Set specific times in your day when you can pause and be grateful. I have 5 specific examples in my blog podcast that work for me and many clients here. On our podcast last week, Laurie Cameron and I touched on the research done by Richard Davidson of the Center for Healthy Minds at the University of Wisconsin-Madison. He shows that it’s possible to train your brain to shift attention toward the prefrontal cortex, where we have greater concentration and self-regulation. By focusing your attention with intention, you activate regions of your brain associated with happiness, belonging, and well-being. With repeated mental exercises (like a gratitude practice!), you gradually condition your mind to tap into joy more often than fear. Conditioning your mind means your mindset can shift from being judgmental, anxious, or uncomfortable, to more appreciative and compassionate. I am such an exhibit that this works, dear warriors. I used to spend a lot of my time in a state in worry, dread, and negativity. Today I spend so little of my time there. Try adding some gratitude to your life and see how you can change your brain.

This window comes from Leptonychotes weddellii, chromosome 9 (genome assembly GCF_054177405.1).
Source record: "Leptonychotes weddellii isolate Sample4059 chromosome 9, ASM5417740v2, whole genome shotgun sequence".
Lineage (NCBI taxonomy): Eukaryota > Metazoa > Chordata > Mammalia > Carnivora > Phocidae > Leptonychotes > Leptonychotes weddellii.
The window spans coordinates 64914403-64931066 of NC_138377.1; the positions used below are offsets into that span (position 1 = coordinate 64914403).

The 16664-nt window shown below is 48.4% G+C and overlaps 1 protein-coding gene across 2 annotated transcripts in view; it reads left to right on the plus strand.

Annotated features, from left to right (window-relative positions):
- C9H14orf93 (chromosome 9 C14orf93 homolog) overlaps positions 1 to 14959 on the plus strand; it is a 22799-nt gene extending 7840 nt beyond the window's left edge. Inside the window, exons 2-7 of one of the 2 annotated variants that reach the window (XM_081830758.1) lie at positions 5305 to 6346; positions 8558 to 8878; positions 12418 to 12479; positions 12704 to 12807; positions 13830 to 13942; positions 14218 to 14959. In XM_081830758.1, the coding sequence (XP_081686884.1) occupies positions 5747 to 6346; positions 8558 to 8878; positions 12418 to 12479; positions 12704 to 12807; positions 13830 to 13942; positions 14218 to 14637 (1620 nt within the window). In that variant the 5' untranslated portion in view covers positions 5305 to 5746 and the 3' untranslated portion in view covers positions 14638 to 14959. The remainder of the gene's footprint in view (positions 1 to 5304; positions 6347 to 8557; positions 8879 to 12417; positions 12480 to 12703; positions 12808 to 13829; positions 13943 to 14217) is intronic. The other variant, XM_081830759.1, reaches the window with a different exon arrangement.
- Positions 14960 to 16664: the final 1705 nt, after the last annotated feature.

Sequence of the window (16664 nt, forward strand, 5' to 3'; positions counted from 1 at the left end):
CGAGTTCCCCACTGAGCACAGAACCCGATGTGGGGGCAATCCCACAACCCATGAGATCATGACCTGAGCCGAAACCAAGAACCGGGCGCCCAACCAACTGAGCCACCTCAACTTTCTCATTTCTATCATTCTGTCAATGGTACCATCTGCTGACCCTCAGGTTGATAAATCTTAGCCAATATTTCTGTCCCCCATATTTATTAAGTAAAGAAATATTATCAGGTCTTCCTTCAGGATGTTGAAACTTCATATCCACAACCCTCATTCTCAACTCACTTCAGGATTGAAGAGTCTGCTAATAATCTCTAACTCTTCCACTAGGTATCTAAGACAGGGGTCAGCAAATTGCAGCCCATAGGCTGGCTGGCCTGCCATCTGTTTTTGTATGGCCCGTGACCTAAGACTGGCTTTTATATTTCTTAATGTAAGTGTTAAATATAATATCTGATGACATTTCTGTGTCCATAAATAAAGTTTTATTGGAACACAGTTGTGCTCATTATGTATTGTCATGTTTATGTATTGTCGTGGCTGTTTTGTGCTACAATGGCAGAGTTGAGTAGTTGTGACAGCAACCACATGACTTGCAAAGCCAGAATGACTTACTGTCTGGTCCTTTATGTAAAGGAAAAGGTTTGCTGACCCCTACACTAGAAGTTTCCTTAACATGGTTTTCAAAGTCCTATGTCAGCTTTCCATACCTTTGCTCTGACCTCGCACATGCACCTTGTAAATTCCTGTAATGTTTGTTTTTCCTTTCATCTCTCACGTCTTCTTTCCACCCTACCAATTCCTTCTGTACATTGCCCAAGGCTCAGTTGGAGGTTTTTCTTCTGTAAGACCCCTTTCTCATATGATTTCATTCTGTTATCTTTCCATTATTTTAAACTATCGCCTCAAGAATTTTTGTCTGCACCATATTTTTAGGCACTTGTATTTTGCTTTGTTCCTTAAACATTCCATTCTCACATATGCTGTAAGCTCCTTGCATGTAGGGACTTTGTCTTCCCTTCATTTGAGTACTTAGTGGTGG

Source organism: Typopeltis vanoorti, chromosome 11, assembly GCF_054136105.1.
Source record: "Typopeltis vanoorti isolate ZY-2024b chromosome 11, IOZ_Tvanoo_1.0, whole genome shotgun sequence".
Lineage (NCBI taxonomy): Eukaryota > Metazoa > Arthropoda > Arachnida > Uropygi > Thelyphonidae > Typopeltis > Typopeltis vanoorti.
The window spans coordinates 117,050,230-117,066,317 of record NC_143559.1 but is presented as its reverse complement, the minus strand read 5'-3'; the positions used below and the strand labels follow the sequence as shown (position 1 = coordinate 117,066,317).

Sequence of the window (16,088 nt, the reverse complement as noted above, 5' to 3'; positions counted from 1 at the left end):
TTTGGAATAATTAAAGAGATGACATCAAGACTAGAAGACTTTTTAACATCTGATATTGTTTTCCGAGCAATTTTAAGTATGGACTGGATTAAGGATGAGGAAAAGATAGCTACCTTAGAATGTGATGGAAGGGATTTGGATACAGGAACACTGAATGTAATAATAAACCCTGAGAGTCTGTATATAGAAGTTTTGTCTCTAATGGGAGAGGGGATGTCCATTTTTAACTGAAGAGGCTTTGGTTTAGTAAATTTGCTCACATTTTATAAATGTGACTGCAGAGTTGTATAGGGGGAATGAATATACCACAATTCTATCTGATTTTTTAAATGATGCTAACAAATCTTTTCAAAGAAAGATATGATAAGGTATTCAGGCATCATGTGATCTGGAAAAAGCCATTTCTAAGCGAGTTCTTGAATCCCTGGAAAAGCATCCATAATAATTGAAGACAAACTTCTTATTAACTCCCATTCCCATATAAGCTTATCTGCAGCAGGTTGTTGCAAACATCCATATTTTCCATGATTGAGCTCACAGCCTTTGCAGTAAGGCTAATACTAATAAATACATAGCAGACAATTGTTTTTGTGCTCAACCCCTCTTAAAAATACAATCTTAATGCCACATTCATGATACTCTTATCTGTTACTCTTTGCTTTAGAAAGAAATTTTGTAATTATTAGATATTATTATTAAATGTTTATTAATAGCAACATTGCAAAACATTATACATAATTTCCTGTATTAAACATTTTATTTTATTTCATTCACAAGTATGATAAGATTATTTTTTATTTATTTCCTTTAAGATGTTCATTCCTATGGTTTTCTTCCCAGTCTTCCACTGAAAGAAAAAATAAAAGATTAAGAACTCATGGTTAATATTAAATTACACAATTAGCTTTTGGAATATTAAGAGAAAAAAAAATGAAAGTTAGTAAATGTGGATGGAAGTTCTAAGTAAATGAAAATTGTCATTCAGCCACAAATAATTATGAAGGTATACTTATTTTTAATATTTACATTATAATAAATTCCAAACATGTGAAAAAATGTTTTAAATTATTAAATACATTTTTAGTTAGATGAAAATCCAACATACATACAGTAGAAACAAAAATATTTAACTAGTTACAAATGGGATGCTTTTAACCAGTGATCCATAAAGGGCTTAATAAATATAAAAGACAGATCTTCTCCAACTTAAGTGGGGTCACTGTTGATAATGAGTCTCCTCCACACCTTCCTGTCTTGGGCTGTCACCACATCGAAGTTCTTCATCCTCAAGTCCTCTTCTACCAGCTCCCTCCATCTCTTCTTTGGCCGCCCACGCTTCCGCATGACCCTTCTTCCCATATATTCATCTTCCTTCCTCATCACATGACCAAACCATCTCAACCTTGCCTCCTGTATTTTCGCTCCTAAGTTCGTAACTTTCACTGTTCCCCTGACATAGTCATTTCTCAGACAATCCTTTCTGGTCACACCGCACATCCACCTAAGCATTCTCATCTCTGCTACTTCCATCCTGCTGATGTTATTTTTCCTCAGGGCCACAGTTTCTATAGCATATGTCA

And voila. Choose one of these ten ways and start being more mindful today. You may choose to think of developing a mindful practice in the same way you may develop an exercise practice. It’s not one and done: you don’t go to a gym once and expect to be in shape. Same thing with mindfulness. You don’t say what you’re grateful for once and achieve emotional stability. Rather, add it to the things you do daily to care for your health and you will feel forever calmer and more peaceful as you go. I like to say that I only exercise on days I want to feel good. I can add to that and say that I only practice mindfulness on days that I want to feel emotionally stable. 

Do you already have some mindful practices in your day? What is it? Head to my instagram page and let me know. Or, if you used to do something regularly, like meditate or journal, but stopped, could you also let me know why? Your input helps me help you!!